Secondary Metabolites: Attracting Pollinators

Abstract

Flowers present visual and chemical signals that mediate the interaction between plants and pollinators, who transfer pollen between flowers of different plants while foraging for nectar and/or pollen. This process favours the sexual reproduction of plants and covers the energy requirements of floral visitors. Colour and floral scent, as well as the chemical composition of nectar and pollen that constitute floral rewards, are among the attraction attributes. The expression of these attributes is the result of the production of a set of secondary metabolites such as pigments, volatile organic compounds and chemical compounds in nectar and pollen. In addition to attracting pollinators, these metabolites can repel natural enemies of plants (florivores, nectar robbers, microorganisms) or pollinators (pathogens), potentially affecting the outcome of pollination, and eventually the production of fruits and seeds.

Key Concepts

  • Most flowering plants that depend on pollinators for reproducing sexually have developed visual (colour) and chemical (scent) floral signals, as well as floral rewards (pollen and nectar), to increase the attraction of pollinators.
  • Secondary metabolites produced by flowering plants mediate the visual and chemical communication between plants and other organisms. While this communication is essential for pollination, it can also mediate the interaction of plants with florivores, nectar robbers, seed predators, microorganisms and pollinator pathogens that could affect pollination.
  • Pollinators are able to perceive variation in visual and chemical attributes of plants from the same or different species, affecting visitation rates and plant fitness.
  • Pigments are the secondary metabolites responsible for the synthesis of colour in different floral organs (petals, sepals, sexual organs) and floral rewards (pollen and nectar).
  • Floral volatiles are organic compounds emitted by flowers that mediate chemical communication in specialist and generalist plant–pollinators interactions.
  • Secondary metabolites in the nectar of various species include alkaloids, phenols and nonessential amino acids that can affect the preferences and foraging behaviour of pollinators, either by attracting or deterring them.
  • The impact of secondary metabolites in attracting different pollinators can result in pre‐reproductive isolation between plants and eventually contribute to their divergence.

Keywords: plant chemical communication; floral colour; floral nectar; floral scent; flower pigments; pollen colour; pollination; pollinator attraction; secondary metabolites

Figure 1. (a) Examples of a carotenoid pigment (β‐carotene) producing orange flowers in marigold (Tagetes estricta). Tiwary et al. . Reproduced with permission of Springer Nature. (b) An anthocyanin (cyanidin) producing a red colouration in Papaver rhoea flowers. Ghizlane and Aziz . Reproduced with permission of Elsevier. (c) A betalain pigment (betanidin) responsible for the purplish‐red colour of the common bougainvillea flowers. Gandía‐Herrero and García‐Carmona . Reproduced with permission of Elsevier.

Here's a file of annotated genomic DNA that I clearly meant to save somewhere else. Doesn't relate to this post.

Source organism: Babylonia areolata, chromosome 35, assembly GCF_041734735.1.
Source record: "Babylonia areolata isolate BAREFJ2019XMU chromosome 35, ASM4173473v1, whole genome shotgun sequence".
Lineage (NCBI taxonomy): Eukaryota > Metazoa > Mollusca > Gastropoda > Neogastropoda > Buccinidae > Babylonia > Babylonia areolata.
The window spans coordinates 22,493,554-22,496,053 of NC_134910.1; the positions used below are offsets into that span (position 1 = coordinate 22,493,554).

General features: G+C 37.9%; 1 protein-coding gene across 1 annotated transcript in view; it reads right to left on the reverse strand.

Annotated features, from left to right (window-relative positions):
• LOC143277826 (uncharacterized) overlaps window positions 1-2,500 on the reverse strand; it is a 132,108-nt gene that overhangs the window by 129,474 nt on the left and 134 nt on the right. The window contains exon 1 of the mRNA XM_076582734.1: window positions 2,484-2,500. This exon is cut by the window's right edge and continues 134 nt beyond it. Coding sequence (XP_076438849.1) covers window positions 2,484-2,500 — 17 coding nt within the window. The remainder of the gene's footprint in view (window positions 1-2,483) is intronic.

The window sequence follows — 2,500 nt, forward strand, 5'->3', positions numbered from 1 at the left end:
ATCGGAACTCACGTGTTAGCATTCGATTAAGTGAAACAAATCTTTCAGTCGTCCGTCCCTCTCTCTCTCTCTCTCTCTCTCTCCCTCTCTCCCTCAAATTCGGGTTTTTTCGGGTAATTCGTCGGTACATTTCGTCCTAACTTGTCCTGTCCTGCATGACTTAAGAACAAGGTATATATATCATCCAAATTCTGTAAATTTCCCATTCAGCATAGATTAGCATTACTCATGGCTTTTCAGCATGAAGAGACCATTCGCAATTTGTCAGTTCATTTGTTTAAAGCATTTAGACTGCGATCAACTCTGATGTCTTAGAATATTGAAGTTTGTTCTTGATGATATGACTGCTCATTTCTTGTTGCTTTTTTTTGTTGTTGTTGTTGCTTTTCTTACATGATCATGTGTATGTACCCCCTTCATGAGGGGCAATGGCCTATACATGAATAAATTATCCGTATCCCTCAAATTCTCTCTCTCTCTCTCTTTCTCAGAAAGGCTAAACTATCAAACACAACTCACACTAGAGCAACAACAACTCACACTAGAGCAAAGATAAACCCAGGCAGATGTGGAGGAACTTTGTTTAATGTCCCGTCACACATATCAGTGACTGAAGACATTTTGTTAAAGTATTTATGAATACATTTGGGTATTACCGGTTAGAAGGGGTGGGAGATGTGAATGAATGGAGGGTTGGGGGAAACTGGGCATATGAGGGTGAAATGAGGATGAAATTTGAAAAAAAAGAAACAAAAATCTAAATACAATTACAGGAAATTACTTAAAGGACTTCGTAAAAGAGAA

Figure 2. (a) Variation in flower colouration of three petunia sister species and their respective pollinators: white flowers of P. axilaris are visited by hawkmoths, pink flowers of P. secreta are visited by solitary bees, and red flowers of P. exerta are visited by hummingbirds. (b) Wavelength and absorbance of the flowers of the species presented above. Source: https://academic.oup.com/aobpla/article/10/5/ply057/5113022. Licensed under CC by 4.0.
Figure 3. Pollen colour variation in flowers of Erythronium americanum, (a) yellow and (b) red anthers (a,b: Austen et al. . Reproduced with permission of John Wiley and Sons); Epimedium pubescens, bee pollinator visiting plants with (c) yellow and (d) green pollen grains (c,d: Wang et al. . Reproduced with permission of John Wiley and Sons); Campanula americana, (e) anthers going from white to deep purple (e: Koski and Galloway . Reproduced with permission of John Wiley and Sons).
Figure 4. Flowers of Nesocodon mauritianus produce red nectar (a) due to red aurones (b) and are visited by birds (c) (a–c) Olesen et al. . Reproduced with permission of Springer Nature. Flowers of Leucosceptrum canum produce purple floral nectar (d) due to the anthocyanidin 5‐Hydroxyflavylium (e) and are visited by birds (f) (d–f) Zhang et al. . Reproduced with permission of John Wiley and Sons.
Figure 5. (a) Flowers of the orchid Caledenia plicata emit a mixture of isomeric (S)‐β‐citronellol and 2‐hydroxy‐6‐methylacetophenone, mimicking the odour of sexual pheromones produced by females of the Zeleboria sp. thyninne wasp. Source: https://www.frontiersin.org/articles/10.3389/fpls.2017.01955/full#h12. Licensed under CC by 4.0. (b) Flowers of Stapelia asterias emit volatile compounds mimicking the smell of rotten meat, animal stools or carcasses of dead animals. Jürgens et al. . Reproduced with permission of John Wiley and Sons.
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Sosenski, Paula, and Parra‐Tabla, Víctor(Apr 2019) Secondary Metabolites: Attracting Pollinators. In: eLS. John Wiley & Sons Ltd, Chichester. http://www.els.net [doi: 10.1002/9780470015902.a0000909.pub2]